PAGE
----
The District of Kitimat will be awarding business owners with a store front up to $5,000 to cover up to 50 per cent of exterior renovations. (Norhtern Development logo)
The District of Kitimat is awarding $5,000 to storefront owners for exterior renovations

The district has set aside $20,000 this year and non-profits are also eligible

Ron getting loose and sipping a glass of the family’s favourite greek amber spirit, Metaxa. (Photo supplied)
In Our Valley: Ron Lechner

Retired part-time singer and Rio Tinto lifer: Ron Lechner

Map of the road work that will be completed this summer. The streets highlighted in red are what the district planned on completing before additional funding, and the streets highlighted in orange is the road works that will be done with the additional funding. (District of Kitimat photo)
$1.1 million allocated for road work this year in Kitimat

Kitimat council has added $470,000 for more work by deferring four other projects.

Marco Mendicino, Minister of Immigration, Refugees and Citizenship during a press conference in Ottawa on Thursday, May 13, 2021. THE CANADIAN PRESS/Sean Kilpatrick
Canada to welcome 45,000 refugees this year, says immigration minister

Canada plans to increase persons admitted from 23,500 to 45,000 and expedite permanent residency applications

Emily Steele holds up a collage of her son, 16-year-old Elijah-Iain Beauregard who was stabbed and killed in June 2019, outside of Kelowna Law Courts on June 18. (Aaron Hemens/Capital News)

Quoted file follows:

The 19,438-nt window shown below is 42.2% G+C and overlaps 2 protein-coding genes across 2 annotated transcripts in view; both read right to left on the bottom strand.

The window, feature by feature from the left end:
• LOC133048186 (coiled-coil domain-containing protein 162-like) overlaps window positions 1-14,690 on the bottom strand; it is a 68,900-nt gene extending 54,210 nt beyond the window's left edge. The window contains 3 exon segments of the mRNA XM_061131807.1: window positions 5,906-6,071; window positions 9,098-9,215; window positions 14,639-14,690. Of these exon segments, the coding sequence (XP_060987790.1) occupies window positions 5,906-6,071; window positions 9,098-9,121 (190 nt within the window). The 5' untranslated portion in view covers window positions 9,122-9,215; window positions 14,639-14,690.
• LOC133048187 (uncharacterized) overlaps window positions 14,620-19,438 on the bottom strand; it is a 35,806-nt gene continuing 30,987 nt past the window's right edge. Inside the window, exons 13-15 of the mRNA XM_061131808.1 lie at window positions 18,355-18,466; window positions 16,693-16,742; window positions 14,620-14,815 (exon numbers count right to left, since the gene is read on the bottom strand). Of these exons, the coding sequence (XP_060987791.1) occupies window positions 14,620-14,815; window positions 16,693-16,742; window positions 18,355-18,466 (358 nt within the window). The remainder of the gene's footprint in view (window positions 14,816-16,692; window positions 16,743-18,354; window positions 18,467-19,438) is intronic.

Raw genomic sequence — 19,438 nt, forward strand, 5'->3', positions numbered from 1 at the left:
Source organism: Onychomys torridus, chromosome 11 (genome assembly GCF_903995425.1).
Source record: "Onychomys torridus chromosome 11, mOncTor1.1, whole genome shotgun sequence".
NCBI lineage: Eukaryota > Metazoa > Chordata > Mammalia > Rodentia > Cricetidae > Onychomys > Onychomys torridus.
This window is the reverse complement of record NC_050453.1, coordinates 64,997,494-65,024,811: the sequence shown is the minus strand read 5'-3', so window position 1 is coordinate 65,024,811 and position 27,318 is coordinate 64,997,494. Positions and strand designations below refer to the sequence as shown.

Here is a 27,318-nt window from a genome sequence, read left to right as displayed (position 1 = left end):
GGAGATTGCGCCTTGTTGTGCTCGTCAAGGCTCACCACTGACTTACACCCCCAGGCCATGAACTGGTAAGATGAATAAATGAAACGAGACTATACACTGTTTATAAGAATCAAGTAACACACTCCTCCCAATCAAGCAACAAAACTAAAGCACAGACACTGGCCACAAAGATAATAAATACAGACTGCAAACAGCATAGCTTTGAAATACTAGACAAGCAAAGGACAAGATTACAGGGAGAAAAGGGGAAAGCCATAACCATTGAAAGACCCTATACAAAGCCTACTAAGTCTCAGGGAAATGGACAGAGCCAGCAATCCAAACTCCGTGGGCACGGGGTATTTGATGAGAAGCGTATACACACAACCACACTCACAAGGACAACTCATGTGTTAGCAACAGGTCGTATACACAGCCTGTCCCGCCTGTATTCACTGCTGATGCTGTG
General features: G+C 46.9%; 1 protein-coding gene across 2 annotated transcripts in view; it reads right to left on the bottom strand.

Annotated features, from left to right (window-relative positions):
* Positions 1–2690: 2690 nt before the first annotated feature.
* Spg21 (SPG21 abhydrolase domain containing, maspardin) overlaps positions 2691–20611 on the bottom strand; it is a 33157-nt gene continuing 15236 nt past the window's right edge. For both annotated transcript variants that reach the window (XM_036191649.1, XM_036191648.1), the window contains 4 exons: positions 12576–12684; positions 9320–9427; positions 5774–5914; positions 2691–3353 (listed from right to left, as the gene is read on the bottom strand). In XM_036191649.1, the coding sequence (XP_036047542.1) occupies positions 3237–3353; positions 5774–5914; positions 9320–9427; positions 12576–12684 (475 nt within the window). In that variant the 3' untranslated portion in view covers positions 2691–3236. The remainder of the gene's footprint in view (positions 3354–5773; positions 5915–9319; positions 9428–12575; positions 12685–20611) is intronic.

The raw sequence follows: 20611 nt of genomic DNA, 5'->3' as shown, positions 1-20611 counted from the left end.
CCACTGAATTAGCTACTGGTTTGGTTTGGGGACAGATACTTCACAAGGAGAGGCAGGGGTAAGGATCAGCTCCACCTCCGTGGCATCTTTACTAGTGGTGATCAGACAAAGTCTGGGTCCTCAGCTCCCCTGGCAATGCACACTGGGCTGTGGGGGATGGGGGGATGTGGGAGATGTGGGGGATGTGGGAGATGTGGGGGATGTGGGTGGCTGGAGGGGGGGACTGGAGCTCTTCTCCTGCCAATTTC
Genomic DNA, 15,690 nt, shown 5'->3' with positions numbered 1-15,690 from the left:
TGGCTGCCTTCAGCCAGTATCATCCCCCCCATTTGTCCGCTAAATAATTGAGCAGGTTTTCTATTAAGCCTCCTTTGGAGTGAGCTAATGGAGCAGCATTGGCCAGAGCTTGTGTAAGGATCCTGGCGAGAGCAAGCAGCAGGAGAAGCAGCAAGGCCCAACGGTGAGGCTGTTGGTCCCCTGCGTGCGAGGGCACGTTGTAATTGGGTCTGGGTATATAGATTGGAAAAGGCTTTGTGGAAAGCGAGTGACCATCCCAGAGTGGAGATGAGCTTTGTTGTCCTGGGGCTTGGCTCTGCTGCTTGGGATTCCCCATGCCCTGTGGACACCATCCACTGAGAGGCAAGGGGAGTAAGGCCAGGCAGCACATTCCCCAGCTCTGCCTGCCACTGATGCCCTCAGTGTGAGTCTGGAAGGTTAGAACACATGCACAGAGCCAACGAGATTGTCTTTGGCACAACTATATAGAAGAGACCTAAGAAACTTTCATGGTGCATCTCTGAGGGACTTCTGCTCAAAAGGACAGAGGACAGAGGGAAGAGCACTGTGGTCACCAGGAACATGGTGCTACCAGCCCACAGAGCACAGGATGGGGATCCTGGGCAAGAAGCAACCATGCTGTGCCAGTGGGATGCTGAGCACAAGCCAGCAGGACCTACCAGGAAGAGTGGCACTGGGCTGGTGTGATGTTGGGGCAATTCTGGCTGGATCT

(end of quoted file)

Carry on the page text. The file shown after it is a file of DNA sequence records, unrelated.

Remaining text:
Kelowna woman who fatally stabbed teen facing up to 1.5 years of jail time

Her jail sentence would be followed by an additional one to 1.5 years of supervision

Cpl. Scott MacLeod and Police Service Dog Jago. Jago was killed in the line of duty on Thursday, June 17. (RCMP)
Abbotsford police, RCMP grieve 4-year-old service dog killed in line of duty

Jago killed by armed suspect during ‘high-risk’ incident in Alberta

The George Road wildfire near Lytton, B.C., has grown to 250 hectares. (BC Wildfire Service)
B.C. drone sighting halts helicopters fighting 250 hectares of wildfire

‘If a drone collides with firefighting aircraft the consequences could be deadly,’ says BC Wildfire Service

A dose of the Pfizer-BioNTech COVID-19 vaccine is pictured at a vaccination site in Vancouver Thursday, March 11, 2021. THE CANADIAN PRESS/Jonathan Hayward
NACI advice to mix vaccines gets varied reaction from AstraZeneca double-dosers

NACI recommends an mRNA vaccine for all Canadians receiving a second dose of a COVID-19 vaccine

A aerial view shows the debris going into Quesnel Lake caused by a tailings pond breach near the town of Likely, B.C., Tuesday, Aug. 5, 2014. THE CANADIAN PRESS/Jonathan Hayward
Updated tailings code after Mount Polley an improvement: B.C. mines auditor

British Columbia’s chief auditor of mines has found changes to the province’s requirements for tailings storage facilities

A North Vancouver man was arrested Friday and three police officers were injured after a 10-person broke out at English Bay on June 19, 2021. (Youtube/Screen grab)
Man arrested, 3 police injured during 10-person brawl at Vancouver beach

The arrest was captured on video by bystanders, many of whom heckled the officers as they struggled with the handcuffed man

Patrick O’Brien, a 75-year-old fisherman, went missing near Port Angeles Thursday evening. (Courtesy of U.S. Coast Guard)
Search for lost fisherman near Victoria suspended, U.S. Coast Guard says

The 75-year-old man was reported missing Thursday evening

Most Read